As to the install I still espouse minimalism, and try to go long periods of time without touching the defaults just to see if I can. The most amusing part of the prior list is how little it has changed in seven years. The sad part is the explosion of messaging clients, a poorly-maintained and fragmented app situation I wouldn’t wish on my 2013 self who only had to hate the odd interactions between Skype and Lync.

  1. Dropbox - I’ve started paying for Dropbox, after a decade of being a free user. Support what you love, I say, and after using Google Drive, One Drive, and Box at various startups over the past few years, I really love Dropbox.
  2. 1Password - There’s still an app-only purchase, not a subscription, and so that’s how I continue to use it, sync’d to Dropbox. A must either way, and I hope the recent VC cash infusion doesn’t change the company.
  3. Little Snitch - Still perfect, still made by a small German company, still an early part of my Mac set up
  4. Office - As before, installed only for Excel, which remains my must-have work app.
  5. LaunchBar - On work Macs I skip this, just to see, but once the Mac becomes mine eventually LaunchBar is necessary. Every time I’m shocked I lived without it. More than 15 years now of being a critical app.
  6. Fantastical - Again, installed mainly for the menu bar item.
  7. Ulysses - Now a Mac App Store version, still where everything I write, including this post, starts.
  8. 1Blocker - As far as I can tell this is the best Safari ad blocker.
  9. Soulver - I really love this app, a quick calculator that somehow is smarter than Excel and simpler than a calculator. It’s one of my top 5 iPhone apps, and the new version 3 for Mac is incredibly nice.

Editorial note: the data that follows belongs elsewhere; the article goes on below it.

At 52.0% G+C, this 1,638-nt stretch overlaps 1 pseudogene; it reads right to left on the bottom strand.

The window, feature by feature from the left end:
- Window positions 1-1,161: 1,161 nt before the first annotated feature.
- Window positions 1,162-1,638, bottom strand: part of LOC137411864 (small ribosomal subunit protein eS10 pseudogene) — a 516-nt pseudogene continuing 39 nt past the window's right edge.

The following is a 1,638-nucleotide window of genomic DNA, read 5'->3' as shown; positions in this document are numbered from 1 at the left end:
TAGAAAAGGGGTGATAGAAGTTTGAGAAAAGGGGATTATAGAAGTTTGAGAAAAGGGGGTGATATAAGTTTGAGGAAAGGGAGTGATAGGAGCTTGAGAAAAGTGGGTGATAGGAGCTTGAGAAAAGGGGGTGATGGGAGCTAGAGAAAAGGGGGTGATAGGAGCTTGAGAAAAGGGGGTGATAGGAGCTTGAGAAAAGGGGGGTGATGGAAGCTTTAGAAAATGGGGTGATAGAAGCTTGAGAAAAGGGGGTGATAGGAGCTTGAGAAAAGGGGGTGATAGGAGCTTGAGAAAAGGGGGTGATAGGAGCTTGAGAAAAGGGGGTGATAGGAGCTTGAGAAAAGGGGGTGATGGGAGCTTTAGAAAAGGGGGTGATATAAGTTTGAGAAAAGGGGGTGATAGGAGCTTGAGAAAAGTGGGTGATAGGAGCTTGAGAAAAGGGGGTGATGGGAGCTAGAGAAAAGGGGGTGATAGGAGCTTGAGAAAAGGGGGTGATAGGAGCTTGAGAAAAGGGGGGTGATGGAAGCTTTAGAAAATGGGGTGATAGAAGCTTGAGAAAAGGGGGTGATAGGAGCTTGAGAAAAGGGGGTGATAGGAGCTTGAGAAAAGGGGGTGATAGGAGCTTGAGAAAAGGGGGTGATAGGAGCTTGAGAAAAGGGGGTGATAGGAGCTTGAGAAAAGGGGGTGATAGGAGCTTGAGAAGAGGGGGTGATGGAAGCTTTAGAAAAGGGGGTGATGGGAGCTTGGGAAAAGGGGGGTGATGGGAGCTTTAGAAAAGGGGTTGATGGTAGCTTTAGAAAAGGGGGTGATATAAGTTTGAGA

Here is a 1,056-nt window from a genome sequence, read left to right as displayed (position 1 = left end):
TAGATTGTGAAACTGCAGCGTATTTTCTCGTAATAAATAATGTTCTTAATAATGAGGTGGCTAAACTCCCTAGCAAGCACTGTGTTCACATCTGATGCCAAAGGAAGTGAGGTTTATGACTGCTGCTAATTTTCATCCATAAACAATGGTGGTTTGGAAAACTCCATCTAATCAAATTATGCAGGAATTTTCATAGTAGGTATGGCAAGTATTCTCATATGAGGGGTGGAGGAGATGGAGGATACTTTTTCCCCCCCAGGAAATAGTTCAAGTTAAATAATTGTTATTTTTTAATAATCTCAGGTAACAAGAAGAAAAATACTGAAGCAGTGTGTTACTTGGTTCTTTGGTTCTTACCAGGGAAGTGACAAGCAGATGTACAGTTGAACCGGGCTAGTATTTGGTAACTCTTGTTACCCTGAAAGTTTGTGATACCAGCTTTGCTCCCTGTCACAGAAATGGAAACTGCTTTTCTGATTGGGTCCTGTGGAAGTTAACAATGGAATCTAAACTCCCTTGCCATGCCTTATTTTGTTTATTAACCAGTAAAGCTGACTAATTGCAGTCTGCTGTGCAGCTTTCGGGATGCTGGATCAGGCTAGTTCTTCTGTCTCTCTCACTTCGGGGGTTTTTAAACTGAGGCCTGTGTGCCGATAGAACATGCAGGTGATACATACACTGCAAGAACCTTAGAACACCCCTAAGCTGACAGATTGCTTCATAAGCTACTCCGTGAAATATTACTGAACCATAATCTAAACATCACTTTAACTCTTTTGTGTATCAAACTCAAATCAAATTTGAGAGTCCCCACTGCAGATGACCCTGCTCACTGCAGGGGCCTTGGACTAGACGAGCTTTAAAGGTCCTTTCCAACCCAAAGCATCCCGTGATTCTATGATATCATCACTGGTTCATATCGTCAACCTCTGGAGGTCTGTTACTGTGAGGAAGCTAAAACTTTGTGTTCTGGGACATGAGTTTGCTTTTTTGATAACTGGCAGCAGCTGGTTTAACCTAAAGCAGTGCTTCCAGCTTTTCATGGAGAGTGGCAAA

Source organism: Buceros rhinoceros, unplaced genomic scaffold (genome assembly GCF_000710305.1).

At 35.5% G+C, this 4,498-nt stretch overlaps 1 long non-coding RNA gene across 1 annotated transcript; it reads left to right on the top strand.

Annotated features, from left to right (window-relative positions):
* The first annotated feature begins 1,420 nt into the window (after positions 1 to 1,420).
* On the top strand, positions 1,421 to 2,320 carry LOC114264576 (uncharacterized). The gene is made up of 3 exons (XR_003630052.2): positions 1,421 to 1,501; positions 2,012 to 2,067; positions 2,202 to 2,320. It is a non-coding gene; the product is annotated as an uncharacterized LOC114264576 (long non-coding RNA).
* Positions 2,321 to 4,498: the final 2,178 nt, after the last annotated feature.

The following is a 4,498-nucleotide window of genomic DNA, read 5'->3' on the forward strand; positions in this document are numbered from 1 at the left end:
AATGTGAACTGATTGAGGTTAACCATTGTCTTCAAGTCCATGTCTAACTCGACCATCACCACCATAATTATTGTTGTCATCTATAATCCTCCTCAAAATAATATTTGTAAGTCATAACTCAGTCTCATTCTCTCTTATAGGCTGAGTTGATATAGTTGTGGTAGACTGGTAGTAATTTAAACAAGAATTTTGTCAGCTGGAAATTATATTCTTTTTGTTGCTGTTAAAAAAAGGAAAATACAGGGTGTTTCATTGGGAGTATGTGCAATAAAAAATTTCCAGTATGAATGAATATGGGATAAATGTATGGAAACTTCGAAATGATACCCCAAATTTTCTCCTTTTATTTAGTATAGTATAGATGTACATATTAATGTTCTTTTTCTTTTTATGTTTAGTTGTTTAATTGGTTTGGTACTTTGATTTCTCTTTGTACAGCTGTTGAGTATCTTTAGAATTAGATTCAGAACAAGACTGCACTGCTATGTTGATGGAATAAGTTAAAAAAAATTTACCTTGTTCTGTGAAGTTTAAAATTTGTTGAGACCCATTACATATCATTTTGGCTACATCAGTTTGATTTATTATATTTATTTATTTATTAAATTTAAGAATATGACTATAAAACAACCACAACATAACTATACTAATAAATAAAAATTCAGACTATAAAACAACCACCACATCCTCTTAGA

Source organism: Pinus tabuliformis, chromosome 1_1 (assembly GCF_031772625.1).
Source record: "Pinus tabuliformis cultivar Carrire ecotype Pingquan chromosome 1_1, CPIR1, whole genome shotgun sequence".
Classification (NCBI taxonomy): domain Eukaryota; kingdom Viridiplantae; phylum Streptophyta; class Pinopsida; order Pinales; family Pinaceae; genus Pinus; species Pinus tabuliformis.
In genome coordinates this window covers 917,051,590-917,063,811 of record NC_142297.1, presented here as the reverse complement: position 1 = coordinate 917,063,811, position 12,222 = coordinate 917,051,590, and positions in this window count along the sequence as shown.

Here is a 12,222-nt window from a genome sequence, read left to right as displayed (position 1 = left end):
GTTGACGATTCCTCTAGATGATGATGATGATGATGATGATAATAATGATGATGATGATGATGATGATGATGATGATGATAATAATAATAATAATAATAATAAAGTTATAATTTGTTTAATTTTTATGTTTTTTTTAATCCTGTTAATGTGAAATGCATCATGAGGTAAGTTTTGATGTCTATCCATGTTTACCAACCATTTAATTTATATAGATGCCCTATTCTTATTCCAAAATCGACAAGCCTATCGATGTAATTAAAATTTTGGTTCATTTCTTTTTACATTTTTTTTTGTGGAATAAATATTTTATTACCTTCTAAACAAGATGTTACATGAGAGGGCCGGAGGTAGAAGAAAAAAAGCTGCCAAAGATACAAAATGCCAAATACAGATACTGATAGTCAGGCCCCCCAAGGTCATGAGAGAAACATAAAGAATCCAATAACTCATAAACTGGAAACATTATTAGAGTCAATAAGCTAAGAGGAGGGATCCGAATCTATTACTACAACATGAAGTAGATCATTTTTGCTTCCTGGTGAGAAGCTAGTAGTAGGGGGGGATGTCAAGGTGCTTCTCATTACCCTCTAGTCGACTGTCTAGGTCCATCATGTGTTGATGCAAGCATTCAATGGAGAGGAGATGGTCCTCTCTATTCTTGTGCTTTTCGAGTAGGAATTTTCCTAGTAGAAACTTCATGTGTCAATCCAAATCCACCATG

10. ExpressVPN - Living abroad and spending a lot of time in China, a VPN is mandatory. Express is the best I’ve found for the situations I’m in, and I’ve been a customer for years.
  11. Slack - I use this begrudgingly due to it’s huge resource load, poor adherence to Mac standard interface items, and awful propensity to take over focus repeatedly on launch.
  12. Zoom - Likewise begrudgingly used due to their horrible security, propensity for hiding useful preferences on a web page, and willingness to sacrifice everything for growth. This shouldn’t be a surprise, there’s an entire job in Silicon Valley called Growth Hacker’.
  13. Signal - While not perfect, Signal is excellent and getting better every day. The only app I proselytize now.
  14. Whatsapp - Another annoying Electron-based chat app that unfortunately is the social mainstay in Hong Kong.
  15. Wechat - The worst of all the chat apps in terms of adhering to good design principles, but likewise critical for conversations with suppliers and friends in China.
  16. Tweetbot - I use Twitter a lot less lately, but Tweetbot is still the only functional way to do so.

There are others, edge cases, but those are the apps on this Mac that see regular use. What has changed since 2013, when I wrote the first version of this list? Two big things:

  1. Most of the software I love I pay for. The first 10 items on this list all cost me money. This, in my 2020 opinion, is a good thing, as it means the people may still be making it when I update this list next. For a lot of these apps I’ve been paying for a long time. I started using Ulysses in 2003, LaunchBar in 2006 if not before, 1Password, Fantastical, and Soulver in the iPhone era.
  2. Chat apps are the problem. The list above contains 5 chat apps, all of which overlap in functionality and are on a system which already includes Messages and Facetime, both of which I use regularly. The swelling of this category was hard to predict in the Adium era of standards-based services that could be aggregated. I desperately wish the same were still true. Without much hope for that, I’m working hard to move my life to Signal/iMessage for personal, and Wechat for China. Whatsapp/Slack/Zoom remain a must due to Hong Kong and work, but I’d prefer to abandon all three. Unfortunately I hold out little hope for this category’s improvement, given the drivers behind each app’s growth.